What follows is a very loose collection of thoughts in response to some of the points raised here.
1. Malik says: "I believe that no speech should be banned solely because of its content; I would distinguish ‘content-based’ regulation from ‘effects-based’ regulation and permit the prohibition only of speech that creates imminent danger."
Here is one worry with the above. Why should we want to prohibit only that speech which creates imminent danger? Strictly speaking, the only difference between imminent danger and other forms of danger is one of time. A pedestrian who is about to be hit by a car is in imminent danger. A person suffering from terminal cancer may not be. Presumably, neither harm is more significant than the other. If the "imminence" of danger matters, surely it is only because we have less time in which to avert the potential harm. So - it seems arbitrary to think that we may seek to prohibit speech that creates imminent danger but not speech that creates "non-imminent" danger.
Note also in the above quote that Malik explicitly concedes that speech can indeed create danger. It is important to bear this in mind, as Malik seems to contradict himself on this point later (see point 4, below).
2. Makik continues: "I oppose content-based bans both as a matter of principle and with a mind to the practical impact of such bans. Such laws are wrong in principle because free speech for everyone except bigots is not free speech at all. It is meaningless to defend the right of free expression for people with whose views we agree. The right to free speech only has political bite when we are forced to defend the rights of people with whose views we profoundly disagree."
Malik is in danger of creating a straw man here. Those who argue in favour of restrictions on hate speech are not arguing for "free speech for everyone except bigots". Rather, they are arguing for something like "free speech for everyone except people who express themselves in ways that are intended to incite hatred". It is possible to express views which are bigoted yet which are not intended to (or likely to) incite hatred. Most anti-hate speech laws include these kinds of requirements.
So, a defender of anti-hate speech legislation is certainly not committed to the claim that we should only protect freedom of expression for those with whom we agree. They are committed to the more restricted claim that freedom of expression should not extend to those whom intend to incite hatred. This represents only a small subset of disagreeable expression more generally (as does speech intended to incite violence). It is hardly meaningless to support freedom of expression except when it comes to inciting violence (as Malik himself does), so it is difficult to see why it would be meaningless to modestly expand that subset of prohibited speech to include incitement to hatred.
3. On the practical point, Malik claims: "And in practice, you cannot reduce or eliminate bigotry simply by banning it. You simply let the sentiments fester underground."
This may be true to an extent, but it misses the point - the aim of anti-hate speech legislation is not to reduce or eliminate bigotry, but rather to protect people from bigotry's harmful effects. Furthermore, it is implausible to think that we cannot reduce or eliminate bigotry if we prohibit hate speech. Malik offers the case of Britain in the 70's and 80's, but all that this shows is that anti-hate speech legislation is not sufficient to stop bigotry (but nobody claims otherwise).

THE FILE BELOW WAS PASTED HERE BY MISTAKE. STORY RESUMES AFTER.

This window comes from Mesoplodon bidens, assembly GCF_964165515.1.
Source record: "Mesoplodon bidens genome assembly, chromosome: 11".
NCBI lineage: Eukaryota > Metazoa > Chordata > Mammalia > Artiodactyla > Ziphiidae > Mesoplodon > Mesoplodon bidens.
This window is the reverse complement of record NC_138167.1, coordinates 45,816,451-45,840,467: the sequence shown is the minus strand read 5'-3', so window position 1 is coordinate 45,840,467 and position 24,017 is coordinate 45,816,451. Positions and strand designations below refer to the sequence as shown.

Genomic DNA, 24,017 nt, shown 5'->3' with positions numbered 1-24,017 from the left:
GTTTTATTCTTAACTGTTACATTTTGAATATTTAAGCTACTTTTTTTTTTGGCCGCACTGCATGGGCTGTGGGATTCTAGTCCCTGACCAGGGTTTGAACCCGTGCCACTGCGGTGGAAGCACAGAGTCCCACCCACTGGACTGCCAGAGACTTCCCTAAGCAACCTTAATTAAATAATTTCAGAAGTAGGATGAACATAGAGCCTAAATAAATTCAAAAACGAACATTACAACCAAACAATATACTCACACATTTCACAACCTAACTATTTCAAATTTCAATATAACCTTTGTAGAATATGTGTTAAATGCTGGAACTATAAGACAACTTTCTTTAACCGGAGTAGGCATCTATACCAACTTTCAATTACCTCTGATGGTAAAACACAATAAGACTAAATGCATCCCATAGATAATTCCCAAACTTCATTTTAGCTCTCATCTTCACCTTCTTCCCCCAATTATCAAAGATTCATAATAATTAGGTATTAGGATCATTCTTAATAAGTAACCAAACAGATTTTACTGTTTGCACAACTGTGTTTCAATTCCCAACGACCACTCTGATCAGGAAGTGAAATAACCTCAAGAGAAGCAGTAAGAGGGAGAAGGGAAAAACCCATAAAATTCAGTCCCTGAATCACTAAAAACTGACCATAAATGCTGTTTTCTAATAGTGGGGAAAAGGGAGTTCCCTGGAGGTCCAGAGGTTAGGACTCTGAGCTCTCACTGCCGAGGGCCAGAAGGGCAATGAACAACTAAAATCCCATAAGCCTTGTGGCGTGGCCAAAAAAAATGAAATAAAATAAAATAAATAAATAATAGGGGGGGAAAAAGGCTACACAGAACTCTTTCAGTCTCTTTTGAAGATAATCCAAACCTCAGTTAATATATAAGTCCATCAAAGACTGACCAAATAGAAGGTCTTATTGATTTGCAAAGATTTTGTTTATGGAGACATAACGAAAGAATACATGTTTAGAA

4. Malik argues: "In blurring the distinction between speech and action, what is really being blurred is the idea of human agency and of moral responsibility. Because lurking underneath the argument is the idea that people respond like automata to words or images. But people are not like robots. They think and reason and act on their thoughts and reasoning. Words certainly have an impact on the real world, but that impact is mediated through human agency."
Malik has already accepted and goes on to reaffirm that people can be influenced by speech when that speech incites them to violence. To be consistent, then, Malik needs to reject prohibitions on incitement to violence (if he thinks this denies the agency of those who are incited) or to offer us a plausible reason for thinking that someone who we view as having been incited to violence does not have their agency undermined, but that someone who is incited to hatred does.
What we ought to do, I think, is to adopt the most sensible and straightforward position: People who incite (whether to violence or hatred) are performing acts which are intended to bring about certain kinds of harmful consequences. They are blameworthy to that extent. This does not require us to say that the person who is incited is blameless. If I supply you with a gun because I want you to use it to commit a crime and you do so, both of us are blameworthy.
5. Malik says: "Whether in London, New York, Berlin, or Kigali, speech should only be curtailed if such speech directly incites an act that causes or could cause physical harm to others and if individuals are in imminent danger of such harm because of those words."
It is worth highlighting this quote to show that Malik's view is extremely restrictive in terms of the kinds of harms that count, when it comes to legal prohibitions. For example:
(a) As mentioned previously, Malik's view limits us to protecting only against imminent danger (and this seems arbitrary).
(b) Malik's view is limited to physical harm. It takes no account of psychological harm.
(c) Malik's view is limited to discrete interactions between individual agents at particular (and limited) moments in time. It takes no account of long-term structural harms that can be created by a climate of bigotry, and which might manifest themselves in all sorts of complicated ways beyond the highly restricted cases Malik seems to have in mind.